1. Dock scheduling: Whether working with a warehouse of five docks or a distribution network with thousands of docks, dock scheduling is a common pain point for shippers with truckload operations. When scheduling happens via phone or email, for example, things can get chaotic quickly – appointments change but there’s no track record of it, which can lead to labor planning issues that can then cascade into loading and unloading incidents, potentially jeopardizing the product.

There’s no room for error in scheduling anymore. U.S. retail sales of pet food (for dogs and cats) reached $37.1 billion in 2021, a 6.4% increase compared to 2020. Over the coming years, the pet food market is projected to move at a rapid pace, with sales hitting $47.9 billion in 2025, growing at a 6.6% compound annual growth rate. With record demand for pet supplies and food, shippers need to optimize load planning to schedule arrivals to ensure they have dock doors and labor resources available, and they need more modern solutions to help track everything accurately.

Embracing next-gen technology 

The positive news is that shipping challenges are leading transportation and logistics departments, and their capacity providers, to consider new alternatives to better utilize assets as human resources. Implementing AI-powered solutions, for example, can help to simplify and optimize core processes for everyone.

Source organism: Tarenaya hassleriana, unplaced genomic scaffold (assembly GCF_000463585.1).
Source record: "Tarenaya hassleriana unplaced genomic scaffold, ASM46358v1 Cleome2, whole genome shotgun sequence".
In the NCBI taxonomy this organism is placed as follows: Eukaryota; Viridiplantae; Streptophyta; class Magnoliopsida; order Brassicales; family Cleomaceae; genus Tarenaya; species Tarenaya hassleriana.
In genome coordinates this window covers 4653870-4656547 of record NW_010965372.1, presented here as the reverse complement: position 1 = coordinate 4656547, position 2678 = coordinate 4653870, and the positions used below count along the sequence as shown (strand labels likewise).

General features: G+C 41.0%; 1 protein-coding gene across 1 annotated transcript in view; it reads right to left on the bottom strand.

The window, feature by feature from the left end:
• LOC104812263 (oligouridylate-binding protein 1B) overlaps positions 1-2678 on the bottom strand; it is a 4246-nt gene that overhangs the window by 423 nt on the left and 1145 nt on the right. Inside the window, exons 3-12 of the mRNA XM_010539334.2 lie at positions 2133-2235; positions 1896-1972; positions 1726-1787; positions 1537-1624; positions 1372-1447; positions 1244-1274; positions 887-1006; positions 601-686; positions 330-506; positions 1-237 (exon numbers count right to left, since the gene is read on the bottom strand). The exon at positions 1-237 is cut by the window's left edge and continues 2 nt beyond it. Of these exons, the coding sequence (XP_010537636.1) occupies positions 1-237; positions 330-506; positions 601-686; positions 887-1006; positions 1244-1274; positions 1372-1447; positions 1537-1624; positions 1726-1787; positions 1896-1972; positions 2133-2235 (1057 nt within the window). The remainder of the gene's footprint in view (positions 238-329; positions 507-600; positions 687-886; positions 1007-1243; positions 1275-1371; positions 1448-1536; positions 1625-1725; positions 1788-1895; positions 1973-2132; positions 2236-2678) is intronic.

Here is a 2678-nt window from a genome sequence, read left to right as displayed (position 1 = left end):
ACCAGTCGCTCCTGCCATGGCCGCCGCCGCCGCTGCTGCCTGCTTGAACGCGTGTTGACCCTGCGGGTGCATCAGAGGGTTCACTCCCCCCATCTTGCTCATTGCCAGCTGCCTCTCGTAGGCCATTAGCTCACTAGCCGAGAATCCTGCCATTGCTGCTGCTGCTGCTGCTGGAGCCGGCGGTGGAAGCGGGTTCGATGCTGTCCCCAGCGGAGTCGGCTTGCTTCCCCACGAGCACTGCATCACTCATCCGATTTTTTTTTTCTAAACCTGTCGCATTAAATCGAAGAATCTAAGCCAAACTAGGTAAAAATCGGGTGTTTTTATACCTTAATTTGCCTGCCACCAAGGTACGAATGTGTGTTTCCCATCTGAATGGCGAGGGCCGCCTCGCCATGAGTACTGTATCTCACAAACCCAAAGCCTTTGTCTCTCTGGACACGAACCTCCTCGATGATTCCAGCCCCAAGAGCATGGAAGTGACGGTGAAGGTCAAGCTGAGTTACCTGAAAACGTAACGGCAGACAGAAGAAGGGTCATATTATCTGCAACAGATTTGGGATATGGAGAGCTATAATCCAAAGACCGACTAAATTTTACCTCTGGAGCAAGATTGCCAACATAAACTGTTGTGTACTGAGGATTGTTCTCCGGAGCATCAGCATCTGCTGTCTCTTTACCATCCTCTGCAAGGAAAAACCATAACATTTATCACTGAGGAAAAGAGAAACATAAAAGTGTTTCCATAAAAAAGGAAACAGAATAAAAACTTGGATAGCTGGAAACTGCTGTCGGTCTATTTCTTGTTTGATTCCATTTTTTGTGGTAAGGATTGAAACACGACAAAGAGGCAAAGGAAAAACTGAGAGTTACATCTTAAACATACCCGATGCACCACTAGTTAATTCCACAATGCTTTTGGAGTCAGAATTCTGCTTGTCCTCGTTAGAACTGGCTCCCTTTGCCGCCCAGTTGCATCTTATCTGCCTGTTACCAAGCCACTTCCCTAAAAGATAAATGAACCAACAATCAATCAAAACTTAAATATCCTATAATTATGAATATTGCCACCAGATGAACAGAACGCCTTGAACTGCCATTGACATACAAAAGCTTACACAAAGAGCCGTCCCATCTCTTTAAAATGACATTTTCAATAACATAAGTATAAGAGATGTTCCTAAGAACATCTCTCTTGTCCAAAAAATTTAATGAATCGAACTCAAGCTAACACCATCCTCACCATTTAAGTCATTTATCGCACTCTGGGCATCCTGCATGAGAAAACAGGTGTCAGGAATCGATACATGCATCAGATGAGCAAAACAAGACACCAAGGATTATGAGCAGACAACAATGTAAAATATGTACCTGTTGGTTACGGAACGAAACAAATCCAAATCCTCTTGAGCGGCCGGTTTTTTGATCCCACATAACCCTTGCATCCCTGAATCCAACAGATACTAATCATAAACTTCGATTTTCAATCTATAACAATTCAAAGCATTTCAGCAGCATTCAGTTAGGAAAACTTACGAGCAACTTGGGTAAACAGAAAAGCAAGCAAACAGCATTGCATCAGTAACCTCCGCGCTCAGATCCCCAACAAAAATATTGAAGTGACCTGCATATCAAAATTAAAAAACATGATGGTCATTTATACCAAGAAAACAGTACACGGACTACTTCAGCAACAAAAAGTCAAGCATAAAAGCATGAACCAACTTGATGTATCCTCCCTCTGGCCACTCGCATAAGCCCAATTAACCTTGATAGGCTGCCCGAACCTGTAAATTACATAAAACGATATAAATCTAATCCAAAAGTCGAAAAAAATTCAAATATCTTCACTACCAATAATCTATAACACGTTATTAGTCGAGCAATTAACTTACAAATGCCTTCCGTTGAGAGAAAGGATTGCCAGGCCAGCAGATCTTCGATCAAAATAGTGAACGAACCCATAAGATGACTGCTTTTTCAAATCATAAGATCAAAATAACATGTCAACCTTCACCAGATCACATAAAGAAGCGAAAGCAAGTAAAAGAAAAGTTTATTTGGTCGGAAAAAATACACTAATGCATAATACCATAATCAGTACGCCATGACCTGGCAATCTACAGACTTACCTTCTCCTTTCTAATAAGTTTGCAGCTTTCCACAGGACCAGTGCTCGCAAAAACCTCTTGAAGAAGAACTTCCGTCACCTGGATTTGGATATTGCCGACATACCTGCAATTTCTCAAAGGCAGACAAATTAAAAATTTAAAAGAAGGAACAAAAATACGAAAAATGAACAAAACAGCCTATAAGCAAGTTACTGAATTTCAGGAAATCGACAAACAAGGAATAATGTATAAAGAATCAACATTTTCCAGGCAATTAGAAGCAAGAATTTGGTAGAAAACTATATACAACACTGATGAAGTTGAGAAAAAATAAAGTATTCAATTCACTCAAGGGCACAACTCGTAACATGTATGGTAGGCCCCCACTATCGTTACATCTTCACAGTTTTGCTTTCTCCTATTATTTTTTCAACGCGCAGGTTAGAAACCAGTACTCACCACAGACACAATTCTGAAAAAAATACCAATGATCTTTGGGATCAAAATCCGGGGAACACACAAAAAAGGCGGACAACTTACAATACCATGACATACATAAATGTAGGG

Here’s a small sample of what next-generation technology can help you achieve: 

  • Reduced costs: Orders can automatically turn into optimized shipments by mode (truckload, LTL and intermodal) based on real-time analysis of freight dimensions, rates, routes and other variables, which can free resources and introduce more efficiency, ultimately reducing costs of production and shipment. 
  • Enhanced visibility: AI algorithms can consider drivers’ hours of service, weather and other real-time data to calculate accurate estimated time of arrival to better schedule loads and proactively manage exceptions.
  • Improved quality: Real-time visibility and insights help to improve quality and control, ensuring that pet supplies and food are transported safely without errors that could result in claims.
  • Efficient scheduling: Shippers can optimize the daily load planning process to reduce waste and prevent errors that could tarnish a company’s brand with end customers.

To learn more about how AI-powered technology can simplify logistics and help solve the most pressing challenges in the pet food and supplies industry, download our guide HERE.